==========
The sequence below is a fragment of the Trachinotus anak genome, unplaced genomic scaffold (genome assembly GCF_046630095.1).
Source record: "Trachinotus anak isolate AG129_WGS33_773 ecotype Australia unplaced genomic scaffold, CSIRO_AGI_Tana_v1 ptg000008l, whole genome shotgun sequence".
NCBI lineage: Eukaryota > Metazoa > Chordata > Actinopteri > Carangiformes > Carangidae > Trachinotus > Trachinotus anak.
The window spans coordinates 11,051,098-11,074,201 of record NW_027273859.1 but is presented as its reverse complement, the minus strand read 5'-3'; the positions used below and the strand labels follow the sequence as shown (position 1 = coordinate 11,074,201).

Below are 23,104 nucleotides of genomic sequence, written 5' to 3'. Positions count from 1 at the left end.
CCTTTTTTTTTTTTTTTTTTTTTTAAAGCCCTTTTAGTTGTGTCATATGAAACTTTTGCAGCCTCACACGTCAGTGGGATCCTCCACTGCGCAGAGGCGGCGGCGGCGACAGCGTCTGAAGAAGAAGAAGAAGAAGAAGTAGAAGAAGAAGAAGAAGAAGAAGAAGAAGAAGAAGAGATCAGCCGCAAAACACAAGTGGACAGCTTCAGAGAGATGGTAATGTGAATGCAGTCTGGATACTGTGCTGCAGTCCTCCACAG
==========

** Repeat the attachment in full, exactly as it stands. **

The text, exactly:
The sequence below is a fragment of the Trachinotus anak genome, unplaced genomic scaffold (genome assembly GCF_046630095.1).
Source record: "Trachinotus anak isolate AG129_WGS33_773 ecotype Australia unplaced genomic scaffold, CSIRO_AGI_Tana_v1 ptg000008l, whole genome shotgun sequence".
NCBI lineage: Eukaryota > Metazoa > Chordata > Actinopteri > Carangiformes > Carangidae > Trachinotus > Trachinotus anak.
The window spans coordinates 11,051,098-11,074,201 of record NW_027273859.1 but is presented as its reverse complement, the minus strand read 5'-3'; the positions used below and the strand labels follow the sequence as shown (position 1 = coordinate 11,074,201).

Below are 23,104 nucleotides of genomic sequence, written 5' to 3'. Positions count from 1 at the left end.
CCTTTTTTTTTTTTTTTTTTTTTTAAAGCCCTTTTAGTTGTGTCATATGAAACTTTTGCAGCCTCACACGTCAGTGGGATCCTCCACTGCGCAGAGGCGGCGGCGGCGACAGCGTCTGAAGAAGAAGAAGAAGAAGAAGTAGAAGAAGAAGAAGAAGAAGAAGAAGAAGAAGAAGAGATCAGCCGCAAAACACAAGTGGACAGCTTCAGAGAGATGGTAATGTGAATGCAGTCTGGATACTGTGCTGCAGTCCTCCACAG